New breed of AI network cameras supporting Industry 4.0 plant upgrades
There is a long history of the use of high-end, dedicated and expensive machine vision cameras for checking processes and products for quality and faults during manufacture. Other specialist cameras have been used for many years to read bar codes to enable full traceability during production processes which require this, in pharmaceutical manufacturing for example.
However, a new breed of network cameras using AI is increasingly being deployed to help factories and processing plants to accelerate the adoption of Industry 4.0, sometimes referred to as Industrial Internet of Things (IIoT) or Factory 4.0.
Growth of networked comms enabling ‘big data’ driven efficiencies
As modernising factories across the UK and beyond embrace the power for ‘big data manufacturing’, end-to-end traceability of processes, products and materials and total interconnectedness using Industrial Ethernet, Wireless or Fieldbus-based communications protocols, highly versatile and cost-effective connected cameras with in-built video analytics are also increasingly being deployed to help drive efficiencies and improve quality control.
Industry 4.0 should enable data to move like water in and out and between factory floor devices and enterprise resource planning (ERP), manufacturing execution (MES) and operations (MOM) systems.
AI cameras improving speed and accuracy of factory floor diagnosis
IIoT, pervasive sensing and data growth now represent the greatest propellers of change in our factories and smart AI-driven cameras are increasingly an enabler of that change. Network cameras, from brands such as Axis Communications, can be used to monitor every individual control point and gather large amounts of data to feed advanced preventative maintenance schemes. They can be used to collect and/or verify:
Descriptive data (‘what happened?’)
Diagnostic data (‘why did it happen?’)
Productive data (‘what is likely to happen next?’) and even
Prescriptive data (‘what action should I take next?’)
Cameras with industry-specific or bespoke video analytics can be used alongside live product, component and process-level data to increase the visibility of what is going on throughout a production line and beyond. Highly accurate, yet sophisticated analytics built into these cameras can be configured to spot areas of vulnerability, for example providing early warnings if factory components are overheating or wearing out and may need replacing before they fail.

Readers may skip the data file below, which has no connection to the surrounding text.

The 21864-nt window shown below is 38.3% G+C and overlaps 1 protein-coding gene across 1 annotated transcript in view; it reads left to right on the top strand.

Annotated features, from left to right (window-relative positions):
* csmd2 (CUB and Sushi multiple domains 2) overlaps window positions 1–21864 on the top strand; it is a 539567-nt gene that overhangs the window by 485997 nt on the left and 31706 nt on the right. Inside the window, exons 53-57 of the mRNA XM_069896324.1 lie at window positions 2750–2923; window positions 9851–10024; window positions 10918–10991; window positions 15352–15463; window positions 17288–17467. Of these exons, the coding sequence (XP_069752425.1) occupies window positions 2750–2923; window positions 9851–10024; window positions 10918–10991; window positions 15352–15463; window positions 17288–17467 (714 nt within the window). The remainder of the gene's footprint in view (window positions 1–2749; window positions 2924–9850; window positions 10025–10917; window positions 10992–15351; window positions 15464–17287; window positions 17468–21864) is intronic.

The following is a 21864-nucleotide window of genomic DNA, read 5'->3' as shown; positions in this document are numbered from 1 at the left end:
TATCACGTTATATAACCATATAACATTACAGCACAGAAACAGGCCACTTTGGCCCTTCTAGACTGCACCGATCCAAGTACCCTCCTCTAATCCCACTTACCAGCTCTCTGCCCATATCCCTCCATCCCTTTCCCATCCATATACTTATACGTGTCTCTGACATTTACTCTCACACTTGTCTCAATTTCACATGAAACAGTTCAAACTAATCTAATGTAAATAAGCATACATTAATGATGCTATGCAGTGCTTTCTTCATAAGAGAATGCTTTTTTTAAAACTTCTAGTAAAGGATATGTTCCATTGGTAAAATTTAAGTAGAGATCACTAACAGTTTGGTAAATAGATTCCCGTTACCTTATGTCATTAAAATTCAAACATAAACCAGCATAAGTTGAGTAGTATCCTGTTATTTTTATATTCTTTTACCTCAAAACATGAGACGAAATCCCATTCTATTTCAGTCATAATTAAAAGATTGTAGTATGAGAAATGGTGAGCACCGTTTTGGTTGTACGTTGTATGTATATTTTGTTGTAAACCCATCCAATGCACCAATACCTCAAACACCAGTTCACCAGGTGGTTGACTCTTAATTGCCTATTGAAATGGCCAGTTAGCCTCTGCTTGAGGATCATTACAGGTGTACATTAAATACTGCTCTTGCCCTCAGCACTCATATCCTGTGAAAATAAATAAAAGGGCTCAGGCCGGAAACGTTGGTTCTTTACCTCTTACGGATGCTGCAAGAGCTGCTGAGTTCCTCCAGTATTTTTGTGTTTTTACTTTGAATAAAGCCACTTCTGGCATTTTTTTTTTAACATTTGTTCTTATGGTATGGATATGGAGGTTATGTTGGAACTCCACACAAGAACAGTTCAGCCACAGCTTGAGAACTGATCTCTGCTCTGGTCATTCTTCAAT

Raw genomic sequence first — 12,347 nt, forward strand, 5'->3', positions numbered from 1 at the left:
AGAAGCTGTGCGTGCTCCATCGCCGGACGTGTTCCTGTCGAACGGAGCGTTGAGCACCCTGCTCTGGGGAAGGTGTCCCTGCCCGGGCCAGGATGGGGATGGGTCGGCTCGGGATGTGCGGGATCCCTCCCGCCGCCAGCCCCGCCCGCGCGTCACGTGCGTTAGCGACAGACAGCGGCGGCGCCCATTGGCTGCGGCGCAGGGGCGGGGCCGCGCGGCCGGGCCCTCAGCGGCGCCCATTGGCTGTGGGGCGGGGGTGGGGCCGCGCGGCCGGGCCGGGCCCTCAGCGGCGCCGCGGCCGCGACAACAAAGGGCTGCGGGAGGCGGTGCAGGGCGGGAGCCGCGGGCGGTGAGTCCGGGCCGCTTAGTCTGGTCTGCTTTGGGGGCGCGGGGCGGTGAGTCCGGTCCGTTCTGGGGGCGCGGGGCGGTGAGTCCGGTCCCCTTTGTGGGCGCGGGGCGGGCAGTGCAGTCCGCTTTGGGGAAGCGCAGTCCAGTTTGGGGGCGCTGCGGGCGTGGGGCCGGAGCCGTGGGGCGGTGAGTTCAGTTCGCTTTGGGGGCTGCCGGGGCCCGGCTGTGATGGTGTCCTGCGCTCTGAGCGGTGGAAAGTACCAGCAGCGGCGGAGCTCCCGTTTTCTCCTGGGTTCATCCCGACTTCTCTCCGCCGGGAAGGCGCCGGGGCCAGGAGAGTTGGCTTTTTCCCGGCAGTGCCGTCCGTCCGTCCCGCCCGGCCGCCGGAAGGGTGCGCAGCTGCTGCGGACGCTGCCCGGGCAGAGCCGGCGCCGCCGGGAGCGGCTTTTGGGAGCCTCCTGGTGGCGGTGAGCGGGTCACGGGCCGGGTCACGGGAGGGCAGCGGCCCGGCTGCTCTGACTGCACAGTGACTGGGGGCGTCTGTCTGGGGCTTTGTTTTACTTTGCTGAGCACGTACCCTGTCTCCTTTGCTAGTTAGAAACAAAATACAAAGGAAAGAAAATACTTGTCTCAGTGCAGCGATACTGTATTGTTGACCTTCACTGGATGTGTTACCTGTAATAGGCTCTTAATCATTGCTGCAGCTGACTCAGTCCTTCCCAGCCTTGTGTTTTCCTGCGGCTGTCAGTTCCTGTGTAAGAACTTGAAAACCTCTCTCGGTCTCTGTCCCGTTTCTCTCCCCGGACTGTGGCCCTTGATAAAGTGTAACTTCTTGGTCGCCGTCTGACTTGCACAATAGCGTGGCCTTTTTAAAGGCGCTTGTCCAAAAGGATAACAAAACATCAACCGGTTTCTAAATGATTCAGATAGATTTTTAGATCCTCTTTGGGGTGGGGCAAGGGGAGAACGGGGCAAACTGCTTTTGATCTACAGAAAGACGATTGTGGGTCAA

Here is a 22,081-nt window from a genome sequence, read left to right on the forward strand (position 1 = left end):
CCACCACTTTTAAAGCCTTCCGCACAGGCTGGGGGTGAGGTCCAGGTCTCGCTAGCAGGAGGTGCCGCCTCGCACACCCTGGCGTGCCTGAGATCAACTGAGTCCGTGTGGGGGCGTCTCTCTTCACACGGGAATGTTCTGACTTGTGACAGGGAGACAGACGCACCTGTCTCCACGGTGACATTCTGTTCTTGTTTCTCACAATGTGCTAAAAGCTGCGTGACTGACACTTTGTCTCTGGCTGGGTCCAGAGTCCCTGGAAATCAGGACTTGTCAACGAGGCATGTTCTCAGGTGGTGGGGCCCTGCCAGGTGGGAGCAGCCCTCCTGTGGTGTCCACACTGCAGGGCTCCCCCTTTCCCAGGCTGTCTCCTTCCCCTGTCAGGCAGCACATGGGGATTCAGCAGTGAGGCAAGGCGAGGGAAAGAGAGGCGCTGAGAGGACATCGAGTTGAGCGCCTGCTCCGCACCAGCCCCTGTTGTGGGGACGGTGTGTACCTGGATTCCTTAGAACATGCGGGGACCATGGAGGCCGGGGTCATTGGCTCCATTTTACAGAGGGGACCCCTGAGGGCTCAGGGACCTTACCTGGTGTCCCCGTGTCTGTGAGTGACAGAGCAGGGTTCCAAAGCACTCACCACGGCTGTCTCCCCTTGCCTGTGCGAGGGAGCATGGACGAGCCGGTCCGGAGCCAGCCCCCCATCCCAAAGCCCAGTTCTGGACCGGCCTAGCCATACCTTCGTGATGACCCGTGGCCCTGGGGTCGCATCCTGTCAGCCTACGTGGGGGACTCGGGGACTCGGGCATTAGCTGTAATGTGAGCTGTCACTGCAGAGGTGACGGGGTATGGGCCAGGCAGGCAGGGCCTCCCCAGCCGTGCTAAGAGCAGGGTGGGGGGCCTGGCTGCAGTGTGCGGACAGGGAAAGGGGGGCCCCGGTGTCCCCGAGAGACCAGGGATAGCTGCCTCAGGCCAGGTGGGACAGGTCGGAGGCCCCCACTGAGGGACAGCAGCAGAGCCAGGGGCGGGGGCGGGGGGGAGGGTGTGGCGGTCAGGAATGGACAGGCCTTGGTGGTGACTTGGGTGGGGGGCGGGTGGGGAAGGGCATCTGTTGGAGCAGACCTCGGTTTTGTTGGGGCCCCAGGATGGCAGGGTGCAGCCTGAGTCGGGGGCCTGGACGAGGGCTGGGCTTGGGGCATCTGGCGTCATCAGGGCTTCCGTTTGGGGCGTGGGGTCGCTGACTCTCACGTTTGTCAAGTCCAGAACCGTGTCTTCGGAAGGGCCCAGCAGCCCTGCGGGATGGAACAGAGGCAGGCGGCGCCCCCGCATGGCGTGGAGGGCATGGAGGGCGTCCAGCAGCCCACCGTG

Offering health & safety improvements
AI network cameras can also be set up to spot anomalies such as goods not following a production line direction. They can also be used to flag up potential product contamination or sabotage of equipment on a line. They might equally verify that a safety curtain has been disabled or a restricted zone entered, putting workers at risk. Other cameras have been used to ensure appropriate PPE such as hard hats and high visibility clothing are being worn, and raise alerts if this is not adhered to. Video recordings of these events can also be used as training aids to reinforce Health & Safety procedures for example.
Supporting acceleration of automation in factories
As automation including the use of robots is increased on factory floors, it becomes beneficial to use intelligent cameras to detect signs of imminent malfunctioning of robots so that engineers can intervene to run tests and put processes back on track before any end product is damaged, robots fail altogether and lines halt.
IP cameras are increasingly being used to provide visual traceability in case of industrial accidents, product contamination, or plant shutdowns due to equipment failure. It becomes much easier to analyse the source of the fault and determine any precursors to these events if high-quality video recordings can be found and analysed easily.
IP cameras in advanced diagnosis of faults and equipment failures
Visual data from AI cameras provides great support to process, product or materials data which may reveal there is a problem but not necessarily how that problem manifested itself or how it proliferated. It can help answer questions such as:
What was the root cause of that failure?
How can the line be redesigned to prevent that fault from reoccurring?
How did one failure lead to the next and how can that chain be broken in future?
What other equipment or products were affected by the initial event?
What new maintenance and monitoring regimen needs to be put in place to prevent this from happening again?
It is becoming clear that a new breed of smart cameras with embedded video analytics capabilities can help manufacturers monitor processes and provide an extra layer of health and safety protection and more widely enable to realise the IIoT vision of eliminating information silos and create the Factory 4.0 ideal in which data flowing to and from production line devices and ERP and operational technology platforms, enabling preventative maintenance, improving productivity and helping to unlock more widespread efficiencies.